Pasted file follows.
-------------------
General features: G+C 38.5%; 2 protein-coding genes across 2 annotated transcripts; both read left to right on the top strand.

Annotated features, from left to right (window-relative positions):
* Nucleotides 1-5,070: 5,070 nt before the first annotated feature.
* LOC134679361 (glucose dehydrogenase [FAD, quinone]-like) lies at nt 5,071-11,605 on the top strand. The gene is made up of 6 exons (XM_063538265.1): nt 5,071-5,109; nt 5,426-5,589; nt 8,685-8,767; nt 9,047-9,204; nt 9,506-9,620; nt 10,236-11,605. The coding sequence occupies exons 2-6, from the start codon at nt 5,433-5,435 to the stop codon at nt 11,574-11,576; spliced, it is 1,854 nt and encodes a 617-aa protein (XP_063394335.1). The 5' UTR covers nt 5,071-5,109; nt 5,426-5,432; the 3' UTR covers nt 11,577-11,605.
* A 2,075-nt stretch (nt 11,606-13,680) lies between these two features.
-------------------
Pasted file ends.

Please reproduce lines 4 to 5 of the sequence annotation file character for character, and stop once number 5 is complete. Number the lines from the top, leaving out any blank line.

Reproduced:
* LOC134679361 (glucose dehydrogenase [FAD, quinone]-like) lies at nt 5,071-11,605 on the top strand. The gene is made up of 6 exons (XM_063538265.1): nt 5,071-5,109; nt 5,426-5,589; nt 8,685-8,767; nt 9,047-9,204; nt 9,506-9,620; nt 10,236-11,605. The coding sequence occupies exons 2-6, from the start codon at nt 5,433-5,435 to the stop codon at nt 11,574-11,576; spliced, it is 1,854 nt and encodes a 617-aa protein (XP_063394335.1). The 5' UTR covers nt 5,071-5,109; nt 5,426-5,432; the 3' UTR covers nt 11,577-11,605.
* A 2,075-nt stretch (nt 11,606-13,680) lies between these two features.